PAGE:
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RI Launches First Statewide Cybercrime 211 Hotline

[CREDIT: Langevin's office] RI's United Way 211 hotline has added cybercrime advising and reporting to its repertoire of public services. Above, Langevin and Kristin Judge, the CEO and President of Cybercrime Support Network helped launch the program Monday.

[CREDIT: Langevin's office] RI's United Way 211 hotline has added cybercrime advising and reporting to its repertoire of public services. Above, Langevin and Kristin Judge, the CEO and President of Cybercrime Support Network helped launch the program Monday.
[CREDIT: Langevin’s office] RI’s United Way 211 hotline has added cybercrime advising and reporting to its repertoire of public services. Above, Langevin and Kristin Judge, the CEO and President of Cybercrime Support Network helped launch the program Monday.
PROVIDENCE, R.I. — Congressman Jim Langevin (D-RI) and local, state, and federal officials announced the launch of the nation’s first statewide cybercrime support and recovery hotline, which began taking calls Monday.

The hotline takes reports and offers resources to recover from identity theft, financial fraud, cyberstalking, cyberbullying and other cybercrimes.

The new support and recovery system will be managed through a partnership between the Cybercrime Support NetworkUnited Way Rhode Island 2-1-1, and the Blackstone Valley Advocacy Center(BVAC). Langevin helped secure $282,600 in federal funding for the system through the U.S. Department of Justice’s Victims of Crime Act (VOCA) grant program.

“Victims of cybercrime often find themselves unsure of where to turn for help,” said Langevin, co-founder and co-chair of the Congressional Cybersecurity Caucus. “Thankfully, Rhode Island is leading the way to address this growing issue with the launch of the nation’s first statewide cybercrime hotline. This system will improve cybercrime victim services, increase access to recovery resources, and serve as model for the rest of the country. I was pleased to help secure the federal funding that made this project possible, and I commend the Cybercrime Support Network, United Way Rhode Island 2-1-1, and the Blackstone Valley Advocacy Center for their ongoing work on behalf of Rhode Island cybercrime victims.”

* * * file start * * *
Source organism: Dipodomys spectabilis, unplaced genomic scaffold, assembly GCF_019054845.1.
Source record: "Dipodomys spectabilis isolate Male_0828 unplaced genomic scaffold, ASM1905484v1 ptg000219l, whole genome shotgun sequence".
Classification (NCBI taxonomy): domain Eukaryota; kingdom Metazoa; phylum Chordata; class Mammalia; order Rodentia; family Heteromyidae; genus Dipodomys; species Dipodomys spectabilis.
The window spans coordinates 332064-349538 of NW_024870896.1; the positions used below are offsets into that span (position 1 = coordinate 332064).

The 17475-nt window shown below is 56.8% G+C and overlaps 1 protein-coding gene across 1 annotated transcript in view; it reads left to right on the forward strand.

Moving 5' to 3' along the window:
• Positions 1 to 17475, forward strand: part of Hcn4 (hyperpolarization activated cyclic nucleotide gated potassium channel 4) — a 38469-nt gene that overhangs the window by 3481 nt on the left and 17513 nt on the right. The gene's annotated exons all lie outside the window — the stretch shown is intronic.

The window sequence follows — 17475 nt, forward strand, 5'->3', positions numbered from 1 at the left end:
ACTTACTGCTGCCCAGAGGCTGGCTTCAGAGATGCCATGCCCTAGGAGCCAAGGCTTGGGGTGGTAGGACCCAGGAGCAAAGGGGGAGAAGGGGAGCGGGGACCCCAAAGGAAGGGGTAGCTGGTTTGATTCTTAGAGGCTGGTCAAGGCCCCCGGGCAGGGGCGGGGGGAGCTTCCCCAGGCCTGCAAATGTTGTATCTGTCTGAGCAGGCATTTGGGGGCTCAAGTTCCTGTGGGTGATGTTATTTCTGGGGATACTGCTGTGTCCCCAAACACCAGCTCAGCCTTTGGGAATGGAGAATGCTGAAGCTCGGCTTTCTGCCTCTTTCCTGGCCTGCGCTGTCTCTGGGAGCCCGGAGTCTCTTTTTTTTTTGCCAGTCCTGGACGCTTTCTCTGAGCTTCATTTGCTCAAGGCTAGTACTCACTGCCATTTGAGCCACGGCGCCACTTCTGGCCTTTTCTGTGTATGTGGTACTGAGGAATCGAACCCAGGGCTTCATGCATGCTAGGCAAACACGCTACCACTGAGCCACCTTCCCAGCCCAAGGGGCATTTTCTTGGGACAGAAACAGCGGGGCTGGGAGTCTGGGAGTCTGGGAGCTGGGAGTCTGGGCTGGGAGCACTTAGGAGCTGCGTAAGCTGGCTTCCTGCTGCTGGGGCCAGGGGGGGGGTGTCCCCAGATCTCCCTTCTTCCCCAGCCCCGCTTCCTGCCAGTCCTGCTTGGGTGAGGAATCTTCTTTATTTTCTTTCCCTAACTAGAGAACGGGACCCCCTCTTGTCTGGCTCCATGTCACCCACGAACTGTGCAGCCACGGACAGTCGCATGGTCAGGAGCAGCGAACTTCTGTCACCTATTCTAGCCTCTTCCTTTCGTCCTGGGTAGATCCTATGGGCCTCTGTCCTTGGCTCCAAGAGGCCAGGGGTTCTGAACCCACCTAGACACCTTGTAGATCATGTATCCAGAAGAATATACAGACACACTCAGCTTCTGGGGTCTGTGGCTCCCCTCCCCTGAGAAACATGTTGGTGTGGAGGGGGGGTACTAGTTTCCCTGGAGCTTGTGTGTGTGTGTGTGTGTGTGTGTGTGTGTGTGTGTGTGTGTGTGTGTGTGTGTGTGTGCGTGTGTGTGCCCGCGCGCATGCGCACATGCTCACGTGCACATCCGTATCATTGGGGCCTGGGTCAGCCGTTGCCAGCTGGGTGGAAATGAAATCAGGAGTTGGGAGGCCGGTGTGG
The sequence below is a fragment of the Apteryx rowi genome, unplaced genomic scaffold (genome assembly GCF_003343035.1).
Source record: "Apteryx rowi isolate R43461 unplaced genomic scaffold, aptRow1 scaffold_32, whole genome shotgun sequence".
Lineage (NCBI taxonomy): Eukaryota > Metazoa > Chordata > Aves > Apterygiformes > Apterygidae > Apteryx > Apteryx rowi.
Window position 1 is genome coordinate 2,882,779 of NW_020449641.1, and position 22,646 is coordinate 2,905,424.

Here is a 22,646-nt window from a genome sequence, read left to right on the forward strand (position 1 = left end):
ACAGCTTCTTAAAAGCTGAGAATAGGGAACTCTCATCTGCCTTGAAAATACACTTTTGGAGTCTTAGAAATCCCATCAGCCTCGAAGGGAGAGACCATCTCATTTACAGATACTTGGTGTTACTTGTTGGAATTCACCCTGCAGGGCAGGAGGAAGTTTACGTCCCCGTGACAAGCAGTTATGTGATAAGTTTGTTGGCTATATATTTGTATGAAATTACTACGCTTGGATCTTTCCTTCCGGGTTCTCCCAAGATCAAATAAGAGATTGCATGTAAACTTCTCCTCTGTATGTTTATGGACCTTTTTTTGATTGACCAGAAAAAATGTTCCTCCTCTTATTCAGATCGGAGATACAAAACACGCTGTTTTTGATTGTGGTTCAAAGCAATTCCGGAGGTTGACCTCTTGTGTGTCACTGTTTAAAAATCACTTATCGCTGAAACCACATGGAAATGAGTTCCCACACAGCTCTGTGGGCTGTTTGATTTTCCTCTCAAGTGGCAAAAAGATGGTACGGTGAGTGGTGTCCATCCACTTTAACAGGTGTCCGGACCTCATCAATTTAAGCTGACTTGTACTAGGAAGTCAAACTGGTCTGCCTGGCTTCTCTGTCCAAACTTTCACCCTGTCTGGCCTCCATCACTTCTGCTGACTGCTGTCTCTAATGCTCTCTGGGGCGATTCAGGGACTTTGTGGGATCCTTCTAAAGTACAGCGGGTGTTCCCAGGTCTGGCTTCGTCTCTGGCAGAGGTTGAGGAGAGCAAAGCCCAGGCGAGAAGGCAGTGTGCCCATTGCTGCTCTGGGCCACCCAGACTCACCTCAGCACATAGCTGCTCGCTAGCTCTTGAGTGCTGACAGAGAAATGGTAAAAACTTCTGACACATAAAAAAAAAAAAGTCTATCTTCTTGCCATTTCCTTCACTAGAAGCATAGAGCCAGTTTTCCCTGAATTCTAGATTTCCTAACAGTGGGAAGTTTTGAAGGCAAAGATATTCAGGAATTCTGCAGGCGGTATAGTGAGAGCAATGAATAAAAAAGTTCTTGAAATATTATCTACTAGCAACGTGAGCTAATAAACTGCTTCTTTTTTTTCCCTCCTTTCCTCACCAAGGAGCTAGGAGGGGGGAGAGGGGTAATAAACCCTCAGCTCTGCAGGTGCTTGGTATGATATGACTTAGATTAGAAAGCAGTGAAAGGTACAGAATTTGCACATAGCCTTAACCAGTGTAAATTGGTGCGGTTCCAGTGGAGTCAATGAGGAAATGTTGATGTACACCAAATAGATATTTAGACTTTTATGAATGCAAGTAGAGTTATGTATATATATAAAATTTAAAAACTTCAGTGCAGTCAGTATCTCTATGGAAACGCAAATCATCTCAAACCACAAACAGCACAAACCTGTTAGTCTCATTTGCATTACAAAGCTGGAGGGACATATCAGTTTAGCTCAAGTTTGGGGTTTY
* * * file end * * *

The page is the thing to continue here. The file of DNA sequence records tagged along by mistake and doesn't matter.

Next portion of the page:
After calling the hotline, victims will be connected with trained operators who can assess the situation and place them in touch with organizations that can help. Cyber criminals can strike from any part of the globe, so law enforcement is not always best positioned to provide aid after a cyber incident.

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In cases where a crime is confined to cyberspace – for example, in a case of ransomware or some other kind of computer virus – the operators will be able to point to information technology services that may be able to restore a victim’s computer or mobile phone. Victims of cyber bullying or stalking will be put in touch with governmental and nonprofit support groups who can provide counseling and other services. People who have had their identities stolen will be able to access free federal, state, and local resources to protect themselves from fraud and help recover any financial losses they may have incurred.

“Rhode Islanders, like individuals across the country, are falling victim to cybercrime. In many cases, victims do not know who to call for help. Embarrassment and confusion deter victims from reporting instances of cybercrime and online fraud, and in many cases they never receive assistance recovering or preventing further victimization,” said State Police Colonel James M. Manni.

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“Every year, millions of Americans contact 2-1-1 for assistance with everything from food, housing, and transportation to help during a mental health crisis or natural disaster,” saidRachel Krausman, the 2-1-1 Senior Director for United Way Worldwide. “Our partnership with the Cybercrime Support Network will ensure that that list also includes resources for those cybercrime victims and their families. We are excited to see United Way Rhode Island leading the charge and to help scale this solution nationwide.”